3 Ways to Detect a Roach in Your Dating Life

4 min read
Marcelo Matarrazzo / Unsplash

Marcelo Matarrazzo / Unsplash

“Roaching” is a term used to describe the act of concealing one’s involvement with multiple individuals from a new romantic partner. It’s not exactly cheating, but rather intentionally keeping your romantic life shrouded in secrecy.

Identifying roaching in a potential partner can be challenging, but there are warning signs. These include:

  • Secretive behavior. Your partner is hesitant to reveal details about their personal life, especially regarding other potential romantic interests.
  • Lack of commitment. They avoid discussions about exclusivity or commitment, leaving you in a state of uncertainty.
  • Inconsistent communication. They may disappear for extended periods of time, only to reappear with flimsy excuses.
  • Unexplained changes in plans. Sudden changes in plans or cancellations without clear reasons is also a red flag.
  • Mixed signals. You might feel like you’re hanging by a string, with your partner sending mixed messages about the nature of your relationship.

Roaching can harm one’s emotional well-being, erode trust, and cause psychological distress. It often leads to feelings of inadequacy, betrayal, and heartbreak, which can impede personal growth and future relationships.

It’s crucial to understand that roaching isn’t the fault of the person being roached. Rather, it’s a reflection of the roacher’s nature. Three motivations could explain this behavior in a partner.

1. Fear of Intimacy and Commitment

Roaching often stems from a fear of intimacy and commitment, wherein individuals are hesitant to become emotionally entangled or to shoulder the weight of vulnerability that comes with a committed relationship. This fear drives them to engage in roaching as a means to shield themselves from impending emotional challenges, maintaining a level of detachment while exploring multiple romantic options.

If you recognize this fear of intimacy and commitment in your own behavior, consider these healthier alternatives:

  • Try taking it slow. Allow your relationships to develop naturally by taking them at a comfortable pace. Research indicates that a slower relationship tempo leads to higher relationship quality. Avoid the pressure to rush into commitment and instead focus on gradually building trust and intimacy over time.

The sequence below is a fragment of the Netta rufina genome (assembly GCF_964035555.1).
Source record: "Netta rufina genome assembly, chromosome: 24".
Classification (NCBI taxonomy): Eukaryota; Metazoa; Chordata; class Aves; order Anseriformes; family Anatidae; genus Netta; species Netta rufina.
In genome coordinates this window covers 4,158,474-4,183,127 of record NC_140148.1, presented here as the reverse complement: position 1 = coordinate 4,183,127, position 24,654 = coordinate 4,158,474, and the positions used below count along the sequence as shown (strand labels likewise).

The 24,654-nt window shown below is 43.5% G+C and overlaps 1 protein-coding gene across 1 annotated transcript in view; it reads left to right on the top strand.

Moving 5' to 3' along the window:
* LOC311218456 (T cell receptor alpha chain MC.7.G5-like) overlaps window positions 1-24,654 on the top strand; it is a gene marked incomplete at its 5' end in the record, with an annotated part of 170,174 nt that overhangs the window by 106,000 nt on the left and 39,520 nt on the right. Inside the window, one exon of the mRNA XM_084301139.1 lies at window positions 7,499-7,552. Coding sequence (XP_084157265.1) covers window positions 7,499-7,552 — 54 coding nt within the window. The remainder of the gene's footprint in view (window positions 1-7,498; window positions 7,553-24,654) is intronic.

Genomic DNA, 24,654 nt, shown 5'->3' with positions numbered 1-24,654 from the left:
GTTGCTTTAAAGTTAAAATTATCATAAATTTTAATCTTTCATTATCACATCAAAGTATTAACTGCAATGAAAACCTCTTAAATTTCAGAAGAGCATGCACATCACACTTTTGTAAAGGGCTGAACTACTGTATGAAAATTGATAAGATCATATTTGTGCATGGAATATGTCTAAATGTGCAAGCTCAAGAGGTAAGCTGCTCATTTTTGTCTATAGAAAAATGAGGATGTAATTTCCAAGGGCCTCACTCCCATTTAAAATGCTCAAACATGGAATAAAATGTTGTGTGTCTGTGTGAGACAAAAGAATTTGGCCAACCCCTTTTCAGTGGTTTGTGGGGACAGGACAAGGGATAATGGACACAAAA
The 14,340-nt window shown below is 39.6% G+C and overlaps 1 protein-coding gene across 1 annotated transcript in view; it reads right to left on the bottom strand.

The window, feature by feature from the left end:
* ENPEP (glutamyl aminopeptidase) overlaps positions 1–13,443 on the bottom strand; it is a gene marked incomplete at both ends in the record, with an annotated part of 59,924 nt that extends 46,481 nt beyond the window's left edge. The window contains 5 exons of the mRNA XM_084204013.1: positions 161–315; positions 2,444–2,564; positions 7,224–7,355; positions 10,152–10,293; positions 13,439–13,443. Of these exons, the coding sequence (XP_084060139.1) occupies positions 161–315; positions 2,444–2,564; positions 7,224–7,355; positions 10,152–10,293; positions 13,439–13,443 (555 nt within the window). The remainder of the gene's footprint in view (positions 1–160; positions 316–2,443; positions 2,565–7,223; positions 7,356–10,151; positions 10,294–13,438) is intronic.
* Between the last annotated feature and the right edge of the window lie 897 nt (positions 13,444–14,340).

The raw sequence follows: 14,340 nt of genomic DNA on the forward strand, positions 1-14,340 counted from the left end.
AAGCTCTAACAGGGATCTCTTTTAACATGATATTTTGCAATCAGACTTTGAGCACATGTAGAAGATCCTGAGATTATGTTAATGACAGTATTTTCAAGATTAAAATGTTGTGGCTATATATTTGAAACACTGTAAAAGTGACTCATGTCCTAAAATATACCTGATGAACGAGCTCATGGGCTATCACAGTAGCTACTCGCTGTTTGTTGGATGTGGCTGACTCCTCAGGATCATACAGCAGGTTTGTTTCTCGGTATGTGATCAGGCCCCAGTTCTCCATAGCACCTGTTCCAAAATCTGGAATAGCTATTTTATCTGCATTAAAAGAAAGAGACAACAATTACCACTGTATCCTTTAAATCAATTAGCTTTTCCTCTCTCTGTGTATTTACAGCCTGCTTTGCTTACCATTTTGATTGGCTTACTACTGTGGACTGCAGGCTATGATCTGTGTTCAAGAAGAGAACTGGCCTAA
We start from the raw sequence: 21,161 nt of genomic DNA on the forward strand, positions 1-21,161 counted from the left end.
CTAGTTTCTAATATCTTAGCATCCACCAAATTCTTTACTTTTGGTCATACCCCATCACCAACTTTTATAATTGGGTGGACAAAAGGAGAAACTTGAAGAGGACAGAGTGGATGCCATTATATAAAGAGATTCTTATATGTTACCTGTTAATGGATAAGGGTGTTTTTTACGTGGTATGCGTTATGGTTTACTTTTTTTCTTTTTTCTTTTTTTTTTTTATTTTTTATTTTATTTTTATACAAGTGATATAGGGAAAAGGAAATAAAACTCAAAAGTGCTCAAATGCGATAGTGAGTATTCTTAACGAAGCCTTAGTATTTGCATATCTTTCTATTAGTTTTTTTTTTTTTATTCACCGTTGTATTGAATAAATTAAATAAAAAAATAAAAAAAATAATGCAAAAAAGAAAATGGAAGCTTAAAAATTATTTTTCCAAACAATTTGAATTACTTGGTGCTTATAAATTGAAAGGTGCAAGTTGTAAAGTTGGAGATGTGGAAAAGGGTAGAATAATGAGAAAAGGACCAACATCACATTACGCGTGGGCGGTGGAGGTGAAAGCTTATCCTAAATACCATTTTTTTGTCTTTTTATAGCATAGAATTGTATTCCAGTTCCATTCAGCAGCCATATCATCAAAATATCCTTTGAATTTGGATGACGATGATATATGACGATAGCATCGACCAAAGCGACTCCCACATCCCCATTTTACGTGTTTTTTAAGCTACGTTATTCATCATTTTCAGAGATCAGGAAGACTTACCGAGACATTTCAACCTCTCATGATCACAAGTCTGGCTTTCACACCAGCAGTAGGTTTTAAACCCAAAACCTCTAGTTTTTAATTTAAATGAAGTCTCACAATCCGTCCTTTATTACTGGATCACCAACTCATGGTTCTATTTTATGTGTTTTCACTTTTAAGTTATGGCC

• Embrace vulnerability. Instead of avoiding commitment, work on embracing emotional vulnerability. This involves addressing past traumas or attachment issues through therapy or self-reflection and learning to openly and honestly communicate with your partner about fears and insecurities.

2. A Desire for Diversity and Thrills

For some, roaching is fueled by a desire for variety and excitement in their romantic experiences. Some individuals perceive exclusivity as constraining and monotonous and, therefore, yearn for the novelty and thrill that come with multiple romantic options, as each might offer a unique romantic experience.

While this desire for adventure is natural, roaching can be deeply hurtful to the other person involved. Instead of roaching, consider exploring healthier alternatives:

  • Explore consensual non-monogamy. If you’re craving variety, ethical non-monogamy may be a viable alternative. Ethical non-monogamy allows for multiple partners but with clear communication, boundaries, and consent, ensuring that all parties are aware of and comfortable with the arrangement. Researchers find similar satisfaction levels for both monogamous and non-monogamous individuals.
  • Pursue new experiences together. Instead of seeking novelty outside of a committed relationship, couples can actively pursue new experiences and adventures together. This can keep the relationship exciting and fresh without compromising on trust and commitment.

3. Low Self-Esteem or Insecurity

Attachment insecurity and low self-esteem often drive individuals into multiple relationships, which can also explain roaching behavior, researchers have found. Such individuals use these relationships to bolster their self-worth, seeking validation and importance from various partners which temporarily alleviates their insecurities.

While this ensures a safety net of affection and attention, it also perpetuates emotional avoidance and prevents you from addressing underlying issues.

To address this, consider two healthier alternatives:

  • Build self-confidence. Invest time in building self-confidence through self-care, self-improvement, and self-compassion. Engage in activities that make you feel good about yourself or seek therapy to address underlying self-esteem issues and focus on personal growth.
  • Seek validation from within. Rather than seeking validation from multiple partners, work on finding validation and self-worth from within. Learn to appreciate your unique qualities and strengths without relying solely on external validation.


Understanding the motivations behind roaching in relationships is crucial for individuals engaged in this behavior and their potential partners. By recognizing the underlying reasons, individuals can work toward healthier bonds that promote trust, communication, and emotional well-being. It’s essential to prioritize honesty, self-growth, and healthy communication to build fulfilling and sustainable connections with others.

To find a therapist near you, visit the Psychology Today Therapy Directory.

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